I’m from the South. I don’t know what it’s like where you live, but I grew up with the very idea of a pastor’s wife being freighted with expectations and assumptions. When my husband was in seminary in the South– before we were married–I went to a “how to be a pastor’s wife” meeting, hosted by an area pastor’s wife, and it was full of advice like, “don’t have friends in the congregation, don’t look too perfect but don’t tell all your issues.” During this meeting, I was horrified. I still don’t think you should be fake around the people in your church, but after eight years in, I don’t disregard the impulse for self-preservation. Your dear friends can leave the church. Being honest about your struggles can get your husband prayed for in passive-aggressive ways. The congregation may expect you to lead Bible studies or be in charge of the kitchen, or manage the sick and needy list.
You, on the other hand, may be sick and needy yourself. You may have young children who need almost all the resources you have. You may struggle with depression but not want everyone in the church to ask you about it between Sunday school and church. And you know what? That’s okay. That requirement for elders doesn’t say “the husband of one wife (who can do all the things the church asks her to do and sustain her own mental health.)” All you need to do is be “one wife” and keep your church membership vows. Go to church. Love your husband and nurture your babies. Use your spiritual gifts.
Whatever the congregation may expect of you (and hopefully this is a thing you discussed and got an accurate picture of when your husband was hired) even if you can’t meet those expectations, God will provide for the needs of his church. And he will do this by using other women or maybe even men.
One of the biggest problems with the pastor’s wife’s iron cloak of expectations is that it takes away from other women’s ability to use their gifts. You may not be cut out for teaching Bible studies or Sunday school, but because you live with the pastor, some might wrongly assume that this automatically makes you gifted in this area. Not only is this unfair to you, it can mean that women who are actually gifted to teach and would love to teach are excluded. There may be other men or women in the church who can cope better with the children’s Sunday school curriculum than you can.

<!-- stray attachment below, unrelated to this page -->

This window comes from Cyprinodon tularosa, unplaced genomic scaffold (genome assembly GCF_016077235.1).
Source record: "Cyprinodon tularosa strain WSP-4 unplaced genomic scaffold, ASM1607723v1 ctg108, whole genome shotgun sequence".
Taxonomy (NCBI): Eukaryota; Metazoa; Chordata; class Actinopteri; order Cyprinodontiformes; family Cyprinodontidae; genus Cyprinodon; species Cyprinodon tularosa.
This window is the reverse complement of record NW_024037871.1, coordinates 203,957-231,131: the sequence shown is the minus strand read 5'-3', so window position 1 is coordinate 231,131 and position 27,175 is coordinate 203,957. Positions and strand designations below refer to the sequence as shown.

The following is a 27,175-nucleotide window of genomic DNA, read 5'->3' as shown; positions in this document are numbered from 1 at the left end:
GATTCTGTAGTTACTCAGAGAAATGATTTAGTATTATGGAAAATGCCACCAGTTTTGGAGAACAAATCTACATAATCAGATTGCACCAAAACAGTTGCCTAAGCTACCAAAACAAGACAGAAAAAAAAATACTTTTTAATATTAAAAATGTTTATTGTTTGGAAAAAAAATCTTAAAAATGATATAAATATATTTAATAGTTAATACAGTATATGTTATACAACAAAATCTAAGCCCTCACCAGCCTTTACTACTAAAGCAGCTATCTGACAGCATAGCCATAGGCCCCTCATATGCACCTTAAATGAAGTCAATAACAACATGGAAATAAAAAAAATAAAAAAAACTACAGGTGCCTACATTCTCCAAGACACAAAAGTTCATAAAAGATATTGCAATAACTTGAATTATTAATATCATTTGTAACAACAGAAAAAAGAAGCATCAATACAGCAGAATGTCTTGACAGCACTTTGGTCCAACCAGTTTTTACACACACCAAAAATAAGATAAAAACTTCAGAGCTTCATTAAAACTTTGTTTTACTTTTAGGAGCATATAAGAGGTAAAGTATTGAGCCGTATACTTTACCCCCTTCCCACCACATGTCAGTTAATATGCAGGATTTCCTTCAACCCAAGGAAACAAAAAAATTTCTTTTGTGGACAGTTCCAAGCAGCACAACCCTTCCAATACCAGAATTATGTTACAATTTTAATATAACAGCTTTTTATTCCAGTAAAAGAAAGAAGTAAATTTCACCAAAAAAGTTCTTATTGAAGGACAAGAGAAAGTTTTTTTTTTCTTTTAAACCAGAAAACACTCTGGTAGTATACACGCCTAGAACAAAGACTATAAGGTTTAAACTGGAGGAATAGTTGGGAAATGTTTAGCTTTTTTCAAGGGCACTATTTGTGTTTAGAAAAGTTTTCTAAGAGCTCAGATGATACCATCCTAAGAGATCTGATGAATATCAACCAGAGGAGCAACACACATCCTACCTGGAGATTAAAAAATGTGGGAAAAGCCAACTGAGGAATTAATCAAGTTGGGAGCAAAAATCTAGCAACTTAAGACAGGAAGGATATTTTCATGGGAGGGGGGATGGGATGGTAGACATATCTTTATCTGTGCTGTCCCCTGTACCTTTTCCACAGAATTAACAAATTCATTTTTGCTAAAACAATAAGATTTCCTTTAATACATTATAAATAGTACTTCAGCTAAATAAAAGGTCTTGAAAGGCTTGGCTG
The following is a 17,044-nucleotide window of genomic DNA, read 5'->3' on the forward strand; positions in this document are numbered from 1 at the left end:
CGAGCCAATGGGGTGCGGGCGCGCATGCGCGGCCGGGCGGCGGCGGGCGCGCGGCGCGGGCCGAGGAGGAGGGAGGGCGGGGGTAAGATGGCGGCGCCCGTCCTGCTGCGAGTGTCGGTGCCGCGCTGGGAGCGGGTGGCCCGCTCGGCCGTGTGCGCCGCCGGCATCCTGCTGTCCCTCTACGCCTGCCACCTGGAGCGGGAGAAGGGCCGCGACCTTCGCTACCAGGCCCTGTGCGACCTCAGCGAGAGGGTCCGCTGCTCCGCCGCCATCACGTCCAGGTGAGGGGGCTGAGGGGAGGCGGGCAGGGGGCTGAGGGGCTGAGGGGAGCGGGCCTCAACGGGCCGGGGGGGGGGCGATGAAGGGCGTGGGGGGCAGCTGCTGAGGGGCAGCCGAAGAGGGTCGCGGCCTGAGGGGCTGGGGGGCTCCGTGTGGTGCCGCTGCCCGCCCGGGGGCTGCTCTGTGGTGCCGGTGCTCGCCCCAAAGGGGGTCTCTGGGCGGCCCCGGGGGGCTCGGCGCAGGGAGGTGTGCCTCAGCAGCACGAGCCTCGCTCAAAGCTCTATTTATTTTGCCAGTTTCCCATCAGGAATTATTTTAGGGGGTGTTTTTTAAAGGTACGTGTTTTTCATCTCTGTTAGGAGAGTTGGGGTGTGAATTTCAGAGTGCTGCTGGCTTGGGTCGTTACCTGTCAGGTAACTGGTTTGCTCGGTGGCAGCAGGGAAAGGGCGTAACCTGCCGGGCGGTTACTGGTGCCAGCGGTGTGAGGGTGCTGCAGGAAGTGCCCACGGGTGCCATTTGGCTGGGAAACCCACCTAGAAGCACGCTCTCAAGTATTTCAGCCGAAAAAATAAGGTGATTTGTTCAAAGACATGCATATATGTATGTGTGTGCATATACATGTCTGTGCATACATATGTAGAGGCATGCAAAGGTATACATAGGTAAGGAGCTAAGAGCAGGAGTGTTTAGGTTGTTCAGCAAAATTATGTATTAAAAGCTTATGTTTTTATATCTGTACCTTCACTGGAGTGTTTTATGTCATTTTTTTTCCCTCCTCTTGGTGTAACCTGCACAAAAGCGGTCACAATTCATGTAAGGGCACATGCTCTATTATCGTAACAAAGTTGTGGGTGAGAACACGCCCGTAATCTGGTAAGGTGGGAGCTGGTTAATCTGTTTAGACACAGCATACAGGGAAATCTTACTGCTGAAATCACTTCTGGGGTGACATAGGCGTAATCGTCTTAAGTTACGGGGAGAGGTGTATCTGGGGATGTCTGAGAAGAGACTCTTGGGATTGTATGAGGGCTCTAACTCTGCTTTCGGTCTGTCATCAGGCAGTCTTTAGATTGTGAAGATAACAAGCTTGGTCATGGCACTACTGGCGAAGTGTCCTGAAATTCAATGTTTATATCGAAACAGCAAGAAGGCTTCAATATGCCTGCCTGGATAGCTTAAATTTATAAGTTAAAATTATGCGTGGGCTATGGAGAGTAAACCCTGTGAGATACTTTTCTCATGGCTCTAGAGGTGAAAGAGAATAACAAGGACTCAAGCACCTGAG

You may be called to lead by valuing the gifts and abilities of the individuals in your church n and helping them find ways to use their gifts to serve the church, both in paid and voluntary positions. And one way you may have to do that is by admitting your own inadequacies and being publicly thankful for the folks God has provided to meet the needs of his people. It takes humility to say things like “I’m not a good teacher, but I’m so thankful for Ms. Sarah who has just blessed us so much by teaching our Genesis class.” Or, “Listen, I can barely keep my own kitchen clean–I’m so thankful for Julia’s organizational skills.”
Get involved in the life of your church however you can by faithfully attending and participating in the life and ministry of your local church. If that means making chili for the cook-off, picking up donuts, or something else, be intentional and do it. Listen to and pray with your husband. Be an advocate for the issues you care about the most. Teach your kids about Jesus. Remind your kids to bring their Bibles to church on Sunday.
You may have a job and that takes you away from the life of your local church. Do your job well and advocate for other women working and serving in your local church. Even as you work, don’t feel like your work is unimportant as if you aren’t doing what you could at your local church. Serve the world, tithe, and buy that fried chicken guilt-free for the next church fellowship meal.
And while you encourage the leaders in your church, feel free to encourage the leaders in your home, too. Other wives may be able to maintain an instagram-worthy house at all times–more power to them! But if you need your husband or your kids or maybe even a faithful church member to help you, be thankful (publicly) and not ashamed. Sometimes it feels like I am trying to be Mary and Martha at the same time–and failing at all of it. If you need help, ask. Our house would be disgusting if my husband didn’t tidy up and sweep, because I haven’t yet wrestled my ADHD into noticing messes the way a typical brain does. He does laundry when I’ve fallen into bed exhausted. His servant-leadership is not confined to our church.
I really want to be the perfect pastor’s wife, the woman who can do it all–the woman everyone admires (I realize this is selfishly motivated), the woman whose kids remember their childhood with fondness, and whose recipes are in demand. But over and over instead, I’m forced to accept the grace that comes from being fully loved despite failure and insufficiency. That grace is not only in Jesus and his work, but for the members of his body, picking up where I have left off, reminding me that God is at work, that his strength is revealed in my weakness. This lady who is married to the pastor–her best doesn’t even have to be enough, because Jesus is enough.
Emily Hubbard is a white Mississippian now living in St. Louis, MO. She has four kids and a pastor husband, as well as degrees in English and sociology. She is a public school advocate, loves to discuss birth, and in her spare time enjoys crocheting, gardening, and reading. She has an essay in the collection Not Alone: A Literary and Spiritual Companion for Those Confronted with Infertility and Miscarriage.